As Wikipedia tells us:
Cube steak is a cut of beef, usually top round or top sirloin, tenderized by fierce pounding with a meat mallet, or use of an electric tenderizer. Many professional cooks insist that regular tenderizing mallets cause too much mashing to produce a proper cube steak, and insist on either using specialized cube steak machines, or manually applying a set of sharp pointed rods to pierce the meat in every direction. This is the most common cut of meat used for chicken fried steak.
And chicken fried steak is the topic of the day, ladies and gentlemen, as hubby and I have decided to treat ourselves to some chicken fried steak, homemade mashed potatoes, country gravy (sometimes called “white gravy” or “milk gravy”), mustard greens (seasoned with vinegar, of course!), and biscuits for supper tonight. We cook our chicken fried steak in the deep fryer, and so I’ll be using a country gravy mix for convenience, but if you skillet fry yours, you can make your country gravy from scratch. Also, because it’s still so hot here (believe me, I’m even tireder of saying it — and living it! — than you are hearing it), I’ll be baking up frozen biscuits in the toaster oven instead of making my own biscuits.
Cube steak is a very lean cut of tenderized (“cubed”) beef. I like to purchase a highly tenderized cut referred to as “beef cutlets” that makes a chicken fried steak that is fork-tender. You can also purchase a lean rump roast (cut into 1/2″ or so slices) or round steak and tenderize it yourself. Chicken fried steak is more or less a Southern take on Wiener Schnitzel. As Wikipedia tells us:
Chicken fried steak (also known as pan-fried steak, CFS or country fried steak) is a dish consisting of a piece of steak (tenderized cube steak) coated with seasoned flour andpan-fried. It is associated with Texas cuisine. Its name may be due to the similarity in preparation styles between chicken fried steak and fried chicken.
Chicken fried steak resembles the Austrian dish Wiener Schnitzel (known in Latin American cuisine as milanesa), a tenderized veal or beef cutlet, coated with flour, eggs, and bread crumbs, and then fried. It is also similar to the recipe for Scottish collops.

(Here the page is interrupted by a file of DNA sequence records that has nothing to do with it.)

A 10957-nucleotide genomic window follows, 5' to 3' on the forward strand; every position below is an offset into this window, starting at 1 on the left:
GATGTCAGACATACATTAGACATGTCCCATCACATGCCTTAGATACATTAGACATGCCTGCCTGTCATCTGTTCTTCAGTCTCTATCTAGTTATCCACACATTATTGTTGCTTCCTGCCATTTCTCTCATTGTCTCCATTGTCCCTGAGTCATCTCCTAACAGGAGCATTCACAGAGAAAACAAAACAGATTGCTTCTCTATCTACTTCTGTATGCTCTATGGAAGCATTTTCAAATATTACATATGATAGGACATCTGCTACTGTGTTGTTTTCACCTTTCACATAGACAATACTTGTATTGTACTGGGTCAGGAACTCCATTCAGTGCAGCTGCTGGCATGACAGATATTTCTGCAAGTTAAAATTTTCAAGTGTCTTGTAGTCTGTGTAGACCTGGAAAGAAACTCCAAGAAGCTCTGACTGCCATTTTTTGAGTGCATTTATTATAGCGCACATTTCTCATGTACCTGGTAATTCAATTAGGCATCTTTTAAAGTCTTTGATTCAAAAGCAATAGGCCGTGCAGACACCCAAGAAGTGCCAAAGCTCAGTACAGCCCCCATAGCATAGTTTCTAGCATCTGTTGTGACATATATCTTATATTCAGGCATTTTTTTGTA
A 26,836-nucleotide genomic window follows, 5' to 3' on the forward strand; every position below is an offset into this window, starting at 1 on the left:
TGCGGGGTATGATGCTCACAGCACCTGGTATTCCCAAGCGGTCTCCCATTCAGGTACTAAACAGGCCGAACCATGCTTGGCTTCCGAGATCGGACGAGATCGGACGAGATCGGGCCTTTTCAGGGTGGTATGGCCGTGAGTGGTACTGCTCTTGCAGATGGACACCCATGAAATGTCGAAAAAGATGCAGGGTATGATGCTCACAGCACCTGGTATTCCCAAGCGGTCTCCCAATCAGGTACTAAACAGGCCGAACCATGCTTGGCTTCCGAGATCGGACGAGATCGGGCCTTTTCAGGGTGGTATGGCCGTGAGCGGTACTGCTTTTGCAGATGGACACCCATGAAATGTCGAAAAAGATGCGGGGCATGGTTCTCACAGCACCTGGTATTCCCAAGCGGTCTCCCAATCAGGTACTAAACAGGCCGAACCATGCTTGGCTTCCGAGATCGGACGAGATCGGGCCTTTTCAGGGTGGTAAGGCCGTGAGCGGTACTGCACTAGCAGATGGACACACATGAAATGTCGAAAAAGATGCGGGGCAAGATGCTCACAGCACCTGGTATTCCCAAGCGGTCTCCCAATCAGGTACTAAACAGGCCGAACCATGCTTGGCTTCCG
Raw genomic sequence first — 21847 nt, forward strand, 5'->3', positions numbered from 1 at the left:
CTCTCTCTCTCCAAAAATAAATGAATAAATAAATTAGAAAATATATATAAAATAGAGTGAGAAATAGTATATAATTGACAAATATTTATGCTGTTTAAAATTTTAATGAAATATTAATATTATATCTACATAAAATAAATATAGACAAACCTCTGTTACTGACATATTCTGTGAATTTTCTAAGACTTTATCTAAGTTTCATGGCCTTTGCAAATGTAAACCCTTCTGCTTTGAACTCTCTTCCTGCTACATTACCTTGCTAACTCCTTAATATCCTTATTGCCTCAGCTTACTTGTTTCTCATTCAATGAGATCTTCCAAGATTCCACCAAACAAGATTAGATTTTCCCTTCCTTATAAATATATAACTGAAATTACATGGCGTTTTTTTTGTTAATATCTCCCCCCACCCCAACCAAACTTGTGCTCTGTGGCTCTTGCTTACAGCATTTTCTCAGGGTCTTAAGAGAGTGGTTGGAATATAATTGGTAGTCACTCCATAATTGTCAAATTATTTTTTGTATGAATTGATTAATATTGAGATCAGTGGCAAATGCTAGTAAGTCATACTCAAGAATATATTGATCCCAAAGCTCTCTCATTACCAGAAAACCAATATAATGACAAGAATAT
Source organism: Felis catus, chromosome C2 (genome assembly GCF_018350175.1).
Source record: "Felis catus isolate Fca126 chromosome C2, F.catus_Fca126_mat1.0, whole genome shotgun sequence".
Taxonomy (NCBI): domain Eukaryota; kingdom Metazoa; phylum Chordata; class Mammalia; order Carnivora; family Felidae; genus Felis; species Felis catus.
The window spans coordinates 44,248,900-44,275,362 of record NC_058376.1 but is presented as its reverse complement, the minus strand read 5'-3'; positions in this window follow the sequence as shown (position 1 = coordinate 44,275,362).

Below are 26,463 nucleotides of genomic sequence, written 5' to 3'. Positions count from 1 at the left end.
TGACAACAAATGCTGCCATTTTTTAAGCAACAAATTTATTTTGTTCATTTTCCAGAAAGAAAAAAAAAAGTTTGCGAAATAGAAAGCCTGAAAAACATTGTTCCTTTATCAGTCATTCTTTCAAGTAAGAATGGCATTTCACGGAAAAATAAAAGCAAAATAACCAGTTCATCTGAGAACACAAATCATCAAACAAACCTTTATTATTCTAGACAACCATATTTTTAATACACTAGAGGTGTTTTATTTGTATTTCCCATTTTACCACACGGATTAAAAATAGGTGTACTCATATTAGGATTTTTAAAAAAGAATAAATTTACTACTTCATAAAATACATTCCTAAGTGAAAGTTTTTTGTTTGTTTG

The precise origins of the dish are unclear, but many sources attribute its development to German and Austrian immigrants to Texas in the 19th century, who brought recipes for Wiener Schnitzel from Europe to the USA. Lamesa, the seat of Dawson County on the Texas South Plains, claims to be the birthplace of chicken fried steak, and hosts an annual celebration accordingly. John “White Gravy” Neutzling of Bandera in the Texas Hill Country also claims to have invented the dish.
Chicken fried steak isn’t the nutritional disaster that many think it is: the trick is that if you get your oil hot enough for what you’re making, whatever you’re frying, be it vegetables or meat, will “sear” on the outside, with the result that the food actually absorbs relatively little in the way of oil. And remember, it’s made with a very lean cut of meat.
Also, it’s not as though we eat chicken fried steak — or deep-fried anything — with enough regularity for it to be thought of as “often.” (That is, unless you declare once or twice a month, on average, or 12 to 24 of the 1, 095 meals we eat annually — or 1 to 2 percent — as “often.”) As a matter of fact, the last time we deep-fried anything was the fish and chips for hubby’s birthday in early July.
My tried and true method for chicken fried chicken or chicken fried steak has long involved soaking the chicken or steak in milk for a wee bit (preferably buttermilk), coating it in seasoned flour, and then frying it. Recently (as within the past several months), though, I’ve been having trouble with the seasoned coating sticking.
That’s a bummer. 😦
Although I’ve not figured out (yet!) why the coating isn’t sticking now when it used to before, I have been noticing when I watch the FoodNetwork (which I catch at random times) that more than one show has advocated “double dipping” when deep-frying meat…and also advocating an egg beaten in with the milk, as well.